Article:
Thursday, October 16, 2008

On Trading Peavy

Since I have been in Arizona all week, I haven't read the papers or listened to the radio, so I don't know what has been written or what has been said. What I do know, though, is what actually is happening.

We are looking to get better.

It's really that simple. We're not trying to trade certain players, and we're certainly not looking to move players just to move them. As with any off-season or trading deadline, we're assessing the market value for our players to see whether or not that value surpasses their value to the Padres. If you have something you value at one million dollars, it would be foolish to refuse to consider selling it for twenty million dollars. On the flip side, it would also be foolish to sell it for anything less than one million. The thing that makes the market work is that each player has a different value to virtually every Club.

Furthermore, no one player makes a great team. This has been proven time and time again in baseball. We don't need to look any further than the 2008 Padres that went 63-99 with Jake Peavy, but I will.

There have been a number of occasions in recent memory where teams have traded or lost one of their best players only to be as good or better... immediately:
  • The 2008 Indians were 37-51 when they traded CC Sabathia, and then went 43-30.
  • The 2007 Twins finished 79-83, traded Johan Santana and let Torii Hunter leave in free agency, and then went 88-75 in 2008.
  • The 2003 Rangers finished 71-91, traded Alex Rodriguez, and then went 89-73 in 2004.
  • The 1996 Giants finished 68-94, traded Matt Williams, and then went 90-72 in 1997.

There are many, many more, but here is my favorite string:

  • The 1998 Mariners traded Randy Johnson in the middle of a 76-85 season.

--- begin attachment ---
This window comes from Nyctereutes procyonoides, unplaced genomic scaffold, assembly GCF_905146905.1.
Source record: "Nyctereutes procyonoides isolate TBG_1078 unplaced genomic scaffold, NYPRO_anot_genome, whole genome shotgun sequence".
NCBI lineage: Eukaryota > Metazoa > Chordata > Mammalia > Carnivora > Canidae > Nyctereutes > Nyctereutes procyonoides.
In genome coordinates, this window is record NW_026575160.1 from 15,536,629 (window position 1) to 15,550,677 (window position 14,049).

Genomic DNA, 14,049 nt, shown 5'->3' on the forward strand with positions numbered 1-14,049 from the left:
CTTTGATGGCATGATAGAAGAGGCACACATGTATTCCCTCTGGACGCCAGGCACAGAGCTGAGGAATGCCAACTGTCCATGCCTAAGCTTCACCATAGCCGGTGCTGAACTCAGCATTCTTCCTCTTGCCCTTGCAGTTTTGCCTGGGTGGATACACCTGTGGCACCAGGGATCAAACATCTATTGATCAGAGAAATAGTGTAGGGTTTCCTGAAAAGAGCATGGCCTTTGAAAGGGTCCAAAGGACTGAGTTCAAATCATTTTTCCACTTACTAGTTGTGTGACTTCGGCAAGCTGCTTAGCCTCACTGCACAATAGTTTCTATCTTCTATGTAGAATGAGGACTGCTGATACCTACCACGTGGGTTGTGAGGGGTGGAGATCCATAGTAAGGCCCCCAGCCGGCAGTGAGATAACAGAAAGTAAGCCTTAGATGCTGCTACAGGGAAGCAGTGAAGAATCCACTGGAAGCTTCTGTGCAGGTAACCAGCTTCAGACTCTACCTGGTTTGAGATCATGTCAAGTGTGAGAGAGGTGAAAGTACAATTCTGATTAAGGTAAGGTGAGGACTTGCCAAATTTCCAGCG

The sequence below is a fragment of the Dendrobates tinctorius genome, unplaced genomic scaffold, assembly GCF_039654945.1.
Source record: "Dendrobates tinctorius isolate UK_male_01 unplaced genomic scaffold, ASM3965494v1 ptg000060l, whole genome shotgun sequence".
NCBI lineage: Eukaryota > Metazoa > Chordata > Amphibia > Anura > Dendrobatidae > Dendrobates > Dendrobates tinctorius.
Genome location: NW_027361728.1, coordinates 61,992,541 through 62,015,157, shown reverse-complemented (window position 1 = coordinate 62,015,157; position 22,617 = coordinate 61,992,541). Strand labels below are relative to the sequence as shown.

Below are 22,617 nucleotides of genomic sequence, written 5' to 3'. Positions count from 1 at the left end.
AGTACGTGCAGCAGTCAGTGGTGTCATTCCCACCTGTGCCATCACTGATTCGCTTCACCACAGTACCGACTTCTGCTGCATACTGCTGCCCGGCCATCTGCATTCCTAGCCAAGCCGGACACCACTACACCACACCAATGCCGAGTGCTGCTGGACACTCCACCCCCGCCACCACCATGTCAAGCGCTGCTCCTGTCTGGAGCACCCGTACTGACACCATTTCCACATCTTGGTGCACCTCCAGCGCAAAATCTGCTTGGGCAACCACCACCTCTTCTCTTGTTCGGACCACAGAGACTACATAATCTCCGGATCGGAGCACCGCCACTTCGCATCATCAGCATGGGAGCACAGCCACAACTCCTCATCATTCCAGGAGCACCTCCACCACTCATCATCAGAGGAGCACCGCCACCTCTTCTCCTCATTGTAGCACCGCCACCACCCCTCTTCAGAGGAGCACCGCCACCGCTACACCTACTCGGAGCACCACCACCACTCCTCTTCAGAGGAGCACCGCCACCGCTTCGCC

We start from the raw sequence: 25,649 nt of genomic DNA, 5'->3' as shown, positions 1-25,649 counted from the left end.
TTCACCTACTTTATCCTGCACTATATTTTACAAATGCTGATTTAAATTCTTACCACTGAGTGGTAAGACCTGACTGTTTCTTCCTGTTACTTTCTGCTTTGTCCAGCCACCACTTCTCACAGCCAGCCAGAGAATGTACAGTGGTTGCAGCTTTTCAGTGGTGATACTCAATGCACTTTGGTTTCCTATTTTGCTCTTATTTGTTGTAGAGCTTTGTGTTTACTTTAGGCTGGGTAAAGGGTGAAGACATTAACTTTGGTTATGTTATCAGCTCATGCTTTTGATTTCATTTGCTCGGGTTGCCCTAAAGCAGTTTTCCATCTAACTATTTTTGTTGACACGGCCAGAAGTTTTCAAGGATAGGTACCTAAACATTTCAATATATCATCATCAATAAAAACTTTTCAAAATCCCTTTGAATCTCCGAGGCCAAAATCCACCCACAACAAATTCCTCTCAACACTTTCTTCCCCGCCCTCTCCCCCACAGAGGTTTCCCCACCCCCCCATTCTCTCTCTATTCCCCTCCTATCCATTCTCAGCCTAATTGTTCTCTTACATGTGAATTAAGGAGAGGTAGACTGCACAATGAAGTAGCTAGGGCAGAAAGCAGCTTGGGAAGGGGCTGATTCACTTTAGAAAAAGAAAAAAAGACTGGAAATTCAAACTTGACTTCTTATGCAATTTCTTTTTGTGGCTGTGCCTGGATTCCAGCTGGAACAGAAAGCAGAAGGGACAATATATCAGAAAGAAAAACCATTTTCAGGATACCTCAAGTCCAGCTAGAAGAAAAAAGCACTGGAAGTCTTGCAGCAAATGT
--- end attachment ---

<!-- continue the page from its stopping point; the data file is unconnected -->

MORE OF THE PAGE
• In 1999 the Mariners finished 79-83 without the Big Unit.
  • After 1999, the Mariners traded Ken Griffey, Jr and then went 91-71 in 2000.
  • After 2000, the Mariners lost Alex Rodriguez to free agency and went 116-46 in 2001.

That's three Hall-of-Famers in three successive seasons, and the Mariners improved each time. Baseball is a crazy game.

This, of course, doesn't mean that trading a star player ensures success. What it does show, however, is that trading a star player can buoy a team. That is what we're exploring.

As far as Jake's particular situation, we have him under contract for the next four years with an option for a fifth year. Our task, then, is to determine whether what we would receive in exchange for him would outweigh the benefits of having him for those five years (presumably some player(s) we would get in return could be of service for more than five years, so that needs to be factored in as well). Make no mistake, however - we place tremendous value on Jake's presence here. That is why any offers for him in past years and every day up until this writing have been rejected.

Come to think of it, though, it's really not about Jake's particular situation at all. There was a very good comment in my last post asking about our process as it pertains to Brian Giles. Why would we be unwilling to trade him before the deadline, possibly willing to after the deadline, and then plan on picking up his option? The answer is rather straightforward - it all depends on the return. The return wasn't sufficient in any deal before the deadline, but was sufficient in the proposed deal after the dealine.

In short, we are charged with fielding the best possible team in both the short and long terms. Believe me, we wish we could put together a dynamic team comprised of players who would remain as Padres for the duration of their careers. On a personal level, we don't enjoy trading players. I don't know any executive who does. However, that just isn't the reality of today's game. Because of that fact, the best organizations out there can't really believe in the concept of "untouchable", because one can lose great opportunities with such blinders.

So, to answer the most basic question: are we going to trade Jake Peavy? We'll see if someone offers us a compelling deal that makes us better.


Unknown said...